A major incident has been declared after NHS services across England and Scotland were hit by a large-scale cyber-attack.
Staff cannot access patient data, which has been scrambled by ransomware. There is no evidence patient data has been compromised, NHS Digital has said.
The BBC understands up to 25 NHS organisations and some GP practices have been affected.
It comes amid reports of cyber-attacks affecting organisations worldwide.
Prime Minister Theresa May is being kept informed of the situation, while Health Secretary Jeremy Hunt is being briefed by the National Cyber Security Centre.
Ambulances have been diverted and patients warned to avoid some AE departments as a result of the attack.
NHS Digital said the ransomware attack was not “specifically targeted at the NHS” and was affecting other organisations.
A massive ransomware campaign appears to have attacked a number of organisations around the world.
Screenshots of a well known program that locks computers and demands a payment in Bitcoin have been shared online by those claiming to be affected.
NHS Digital said the attack was believed to be carried out by the malware variant Wanna Decryptor.
“NHS Digital is working closely with the National Cyber Security Centre, the Department of Health and NHS England to support affected organisations and ensure patient safety is protected.
“Our focus is on supporting organisations to manage the incident swiftly and decisively, but we will continue to communicate with NHS colleagues and will share more information as it becomes available.”
By Chris Baraniuk, BBC technology reporter
Software that locks a computer and demands payment before allowing access again – ransomware – is one of the world’s biggest growing cyber-threats.
It certainly looks like that is what has hit the NHS in this case – and one IT firm says 11 of its NHS customers have been affected.
Screenshots shared online purportedly from NHS staff, show a program demanding $300 (£230) in Bitcoin that looks similar to ransomware known as WannaCryptor or WCry.
There’s no indication of who is behind the attack yet, nor do we know exactly how it infected NHS systems.
But hospitals have been targeted with similar software before – it struck three US hospitals last year.
Among those affected are:
- Watford General
- Lancashire – Blackpool
- Broomfield Hospital, Essex
- Lister – Stevenage
- East North Hertfordshire
- Northwick Park (NW London)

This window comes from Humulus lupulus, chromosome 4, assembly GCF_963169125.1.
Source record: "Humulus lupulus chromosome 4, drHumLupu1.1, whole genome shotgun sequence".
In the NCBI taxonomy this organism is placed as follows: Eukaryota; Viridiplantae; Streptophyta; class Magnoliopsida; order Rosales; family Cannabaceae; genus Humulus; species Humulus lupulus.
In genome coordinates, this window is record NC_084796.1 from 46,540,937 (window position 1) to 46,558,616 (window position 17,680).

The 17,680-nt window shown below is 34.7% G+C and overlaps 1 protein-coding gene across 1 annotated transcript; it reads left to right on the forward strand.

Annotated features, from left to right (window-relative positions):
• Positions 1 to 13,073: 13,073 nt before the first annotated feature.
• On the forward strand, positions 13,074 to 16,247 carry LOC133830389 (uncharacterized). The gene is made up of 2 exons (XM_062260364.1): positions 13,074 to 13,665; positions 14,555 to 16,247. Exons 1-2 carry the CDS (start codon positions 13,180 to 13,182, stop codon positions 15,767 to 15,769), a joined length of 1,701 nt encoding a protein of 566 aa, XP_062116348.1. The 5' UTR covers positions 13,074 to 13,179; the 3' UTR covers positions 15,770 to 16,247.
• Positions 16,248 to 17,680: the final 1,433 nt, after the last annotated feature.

- St Bartholomew and Royal London
- Colchester General Hospital
- Norfolk and Norwich
- James Paget (Norfolk)
- Queens Hospital, Burton
- UHNM – Royal Stoke
‘Entire patient record’
Dr Chris Mimnagh, who works at a medical centre in Liverpool that has been affected, said the attack had made their job impossible.
“Our entire patient record is accessed through the computer, blood results, history, medicines.
“Most of our prescribing is done electronically – we don’t use the prescriptions unless the patient particularly chooses to want a piece of green paper.
“The rest of the time it’s sent direct to the pharmacy and of course, all that is not able to be accessed when we lose the clinical system.”
Dr Emma Fardon, a GP in Dundee, said she returned from house visits to find a message on the surgery’s computers asking for the money.
“We can’t access any patient records. Everything is fully computerised.
“We have no idea what drugs people are on or the allergies they have. We can’t access the appointments system.”
Non-urgent activity postponed
The East and North Hertfordshire NHS Trust says it is experiencing problems with computers and phone systems.
It has postponed all non-urgent activity and is asking people not to come to AE at the Lister Hospital in Stevenage.
IT specialists are working to resolve the problem as quickly as possible, a statement from the trust says.
Some GP and dental practices have been affected in the NHS Dumfries and Galloway and NHS Forth Valley areas.
Both health boards said steps were being taken to minimise the risk of the problem spreading.
Also affected is Derbyshire Community Health Services NHS Trust, which says it has shut down all of its IT systems following a “secure system attack”.
A GP from a surgery in York said: “We received a call from York CCG [Clinical Commissioning Group] around an hour ago telling us to switch off all of our computers immediately.
“We have since remained open, and are dealing with things that can be dealt with in the meanwhile.”
Meanwhile, Blackpool Hospitals NHS Trust has asked people not to attend AE unless it was an emergency because of computer issues.
But the NHS in Wales said it had a separate IT system and had not been affected by the cyber-attack.
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